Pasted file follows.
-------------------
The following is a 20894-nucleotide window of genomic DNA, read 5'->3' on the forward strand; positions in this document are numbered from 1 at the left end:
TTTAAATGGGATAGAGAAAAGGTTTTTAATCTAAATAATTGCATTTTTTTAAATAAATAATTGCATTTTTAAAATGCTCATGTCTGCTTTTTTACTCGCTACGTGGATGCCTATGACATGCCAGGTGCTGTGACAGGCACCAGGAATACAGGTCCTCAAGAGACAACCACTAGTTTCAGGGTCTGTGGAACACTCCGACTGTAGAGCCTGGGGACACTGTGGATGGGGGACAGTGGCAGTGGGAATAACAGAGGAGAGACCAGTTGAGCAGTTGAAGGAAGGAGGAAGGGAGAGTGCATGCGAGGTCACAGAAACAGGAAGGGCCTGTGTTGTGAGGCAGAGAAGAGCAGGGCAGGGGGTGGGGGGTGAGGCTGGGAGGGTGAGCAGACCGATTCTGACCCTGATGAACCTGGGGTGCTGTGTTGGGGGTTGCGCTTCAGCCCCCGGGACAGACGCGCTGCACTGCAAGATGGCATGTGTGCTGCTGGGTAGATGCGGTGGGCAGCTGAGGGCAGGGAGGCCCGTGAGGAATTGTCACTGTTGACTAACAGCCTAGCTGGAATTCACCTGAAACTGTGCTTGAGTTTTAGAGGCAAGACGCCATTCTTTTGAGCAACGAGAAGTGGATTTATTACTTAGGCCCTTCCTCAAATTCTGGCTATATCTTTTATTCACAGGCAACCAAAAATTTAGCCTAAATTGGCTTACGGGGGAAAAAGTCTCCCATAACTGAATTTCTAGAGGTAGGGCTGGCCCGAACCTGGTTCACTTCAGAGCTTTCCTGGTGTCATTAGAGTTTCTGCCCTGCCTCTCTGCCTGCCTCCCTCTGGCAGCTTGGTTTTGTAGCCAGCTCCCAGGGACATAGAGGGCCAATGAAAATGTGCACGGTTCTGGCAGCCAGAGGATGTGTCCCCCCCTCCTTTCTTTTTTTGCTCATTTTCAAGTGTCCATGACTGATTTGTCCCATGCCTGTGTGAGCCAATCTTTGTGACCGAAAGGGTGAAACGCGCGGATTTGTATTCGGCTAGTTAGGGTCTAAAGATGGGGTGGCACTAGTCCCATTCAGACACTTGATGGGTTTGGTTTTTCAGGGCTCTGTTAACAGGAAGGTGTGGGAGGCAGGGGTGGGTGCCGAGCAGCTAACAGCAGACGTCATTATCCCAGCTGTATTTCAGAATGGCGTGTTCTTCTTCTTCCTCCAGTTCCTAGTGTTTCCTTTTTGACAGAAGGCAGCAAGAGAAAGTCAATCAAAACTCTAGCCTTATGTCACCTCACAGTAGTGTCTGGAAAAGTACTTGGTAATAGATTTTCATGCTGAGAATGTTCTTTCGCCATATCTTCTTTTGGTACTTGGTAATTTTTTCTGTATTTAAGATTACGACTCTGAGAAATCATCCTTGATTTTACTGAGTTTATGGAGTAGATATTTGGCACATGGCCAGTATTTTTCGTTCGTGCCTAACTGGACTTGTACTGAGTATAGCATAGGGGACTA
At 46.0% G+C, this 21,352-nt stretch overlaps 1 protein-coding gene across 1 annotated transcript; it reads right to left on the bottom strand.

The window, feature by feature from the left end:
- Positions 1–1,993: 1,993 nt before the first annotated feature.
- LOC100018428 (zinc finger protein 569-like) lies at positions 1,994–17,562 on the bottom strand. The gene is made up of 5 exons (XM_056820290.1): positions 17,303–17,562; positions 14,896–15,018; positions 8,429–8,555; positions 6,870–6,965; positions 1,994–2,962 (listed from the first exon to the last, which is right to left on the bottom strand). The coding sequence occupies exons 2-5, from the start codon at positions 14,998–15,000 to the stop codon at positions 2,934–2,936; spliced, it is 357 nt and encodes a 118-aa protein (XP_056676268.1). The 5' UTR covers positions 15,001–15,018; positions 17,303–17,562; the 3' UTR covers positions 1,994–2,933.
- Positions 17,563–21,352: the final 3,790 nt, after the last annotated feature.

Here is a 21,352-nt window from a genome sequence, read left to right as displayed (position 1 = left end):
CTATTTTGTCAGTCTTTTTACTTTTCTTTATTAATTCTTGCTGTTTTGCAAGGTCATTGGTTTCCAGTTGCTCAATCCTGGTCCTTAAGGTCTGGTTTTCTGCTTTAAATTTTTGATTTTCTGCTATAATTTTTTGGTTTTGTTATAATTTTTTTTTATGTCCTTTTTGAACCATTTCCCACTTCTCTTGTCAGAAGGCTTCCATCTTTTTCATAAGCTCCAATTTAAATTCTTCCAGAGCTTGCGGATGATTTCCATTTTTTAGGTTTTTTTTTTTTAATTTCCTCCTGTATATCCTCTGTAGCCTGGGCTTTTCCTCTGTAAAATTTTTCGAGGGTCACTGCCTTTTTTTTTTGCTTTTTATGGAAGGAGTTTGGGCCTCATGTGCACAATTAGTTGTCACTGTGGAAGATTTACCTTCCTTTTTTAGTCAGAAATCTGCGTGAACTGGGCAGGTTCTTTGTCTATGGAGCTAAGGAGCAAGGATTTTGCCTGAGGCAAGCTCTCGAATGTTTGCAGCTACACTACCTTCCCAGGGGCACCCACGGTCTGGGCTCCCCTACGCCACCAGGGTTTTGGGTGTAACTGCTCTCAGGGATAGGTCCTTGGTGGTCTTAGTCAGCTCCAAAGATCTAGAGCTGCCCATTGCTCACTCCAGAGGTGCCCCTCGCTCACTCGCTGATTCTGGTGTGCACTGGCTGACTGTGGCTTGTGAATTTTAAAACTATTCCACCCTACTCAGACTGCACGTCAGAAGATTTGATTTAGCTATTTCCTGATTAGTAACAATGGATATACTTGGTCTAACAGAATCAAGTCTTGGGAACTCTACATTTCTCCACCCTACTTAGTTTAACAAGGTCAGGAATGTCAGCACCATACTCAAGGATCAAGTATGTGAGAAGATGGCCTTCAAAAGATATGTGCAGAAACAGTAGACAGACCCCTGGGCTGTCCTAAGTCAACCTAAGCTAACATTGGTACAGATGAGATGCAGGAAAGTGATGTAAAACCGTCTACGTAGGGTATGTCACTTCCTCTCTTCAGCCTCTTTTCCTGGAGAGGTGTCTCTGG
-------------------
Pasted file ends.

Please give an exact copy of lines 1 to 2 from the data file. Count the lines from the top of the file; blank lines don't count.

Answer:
The following is a 20894-nucleotide window of genomic DNA, read 5'->3' on the forward strand; positions in this document are numbered from 1 at the left end:
TTTAAATGGGATAGAGAAAAGGTTTTTAATCTAAATAATTGCATTTTTTTAAATAAATAATTGCATTTTTAAAATGCTCATGTCTGCTTTTTTACTCGCTACGTGGATGCCTATGACATGCCAGGTGCTGTGACAGGCACCAGGAATACAGGTCCTCAAGAGACAACCACTAGTTTCAGGGTCTGTGGAACACTCCGACTGTAGAGCCTGGGGACACTGTGGATGGGGGACAGTGGCAGTGGGAATAACAGAGGAGAGACCAGTTGAGCAGTTGAAGGAAGGAGGAAGGGAGAGTGCATGCGAGGTCACAGAAACAGGAAGGGCCTGTGTTGTGAGGCAGAGAAGAGCAGGGCAGGGGGTGGGGGGTGAGGCTGGGAGGGTGAGCAGACCGATTCTGACCCTGATGAACCTGGGGTGCTGTGTTGGGGGTTGCGCTTCAGCCCCCGGGACAGACGCGCTGCACTGCAAGATGGCATGTGTGCTGCTGGGTAGATGCGGTGGGCAGCTGAGGGCAGGGAGGCCCGTGAGGAATTGTCACTGTTGACTAACAGCCTAGCTGGAATTCACCTGAAACTGTGCTTGAGTTTTAGAGGCAAGACGCCATTCTTTTGAGCAACGAGAAGTGGATTTATTACTTAGGCCCTTCCTCAAATTCTGGCTATATCTTTTATTCACAGGCAACCAAAAATTTAGCCTAAATTGGCTTACGGGGGAAAAAGTCTCCCATAACTGAATTTCTAGAGGTAGGGCTGGCCCGAACCTGGTTCACTTCAGAGCTTTCCTGGTGTCATTAGAGTTTCTGCCCTGCCTCTCTGCCTGCCTCCCTCTGGCAGCTTGGTTTTGTAGCCAGCTCCCAGGGACATAGAGGGCCAATGAAAATGTGCACGGTTCTGGCAGCCAGAGGATGTGTCCCCCCCTCCTTTCTTTTTTTGCTCATTTTCAAGTGTCCATGACTGATTTGTCCCATGCCTGTGTGAGCCAATCTTTGTGACCGAAAGGGTGAAACGCGCGGATTTGTATTCGGCTAGTTAGGGTCTAAAGATGGGGTGGCACTAGTCCCATTCAGACACTTGATGGGTTTGGTTTTTCAGGGCTCTGTTAACAGGAAGGTGTGGGAGGCAGGGGTGGGTGCCGAGCAGCTAACAGCAGACGTCATTATCCCAGCTGTATTTCAGAATGGCGTGTTCTTCTTCTTCCTCCAGTTCCTAGTGTTTCCTTTTTGACAGAAGGCAGCAAGAGAAAGTCAATCAAAACTCTAGCCTTATGTCACCTCACAGTAGTGTCTGGAAAAGTACTTGGTAATAGATTTTCATGCTGAGAATGTTCTTTCGCCATATCTTCTTTTGGTACTTGGTAATTTTTTCTGTATTTAAGATTACGACTCTGAGAAATCATCCTTGATTTTACTGAGTTTATGGAGTAGATATTTGGCACATGGCCAGTATTTTTCGTTCGTGCCTAACTGGACTTGTACTGAGTATAGCATAGGGGACTA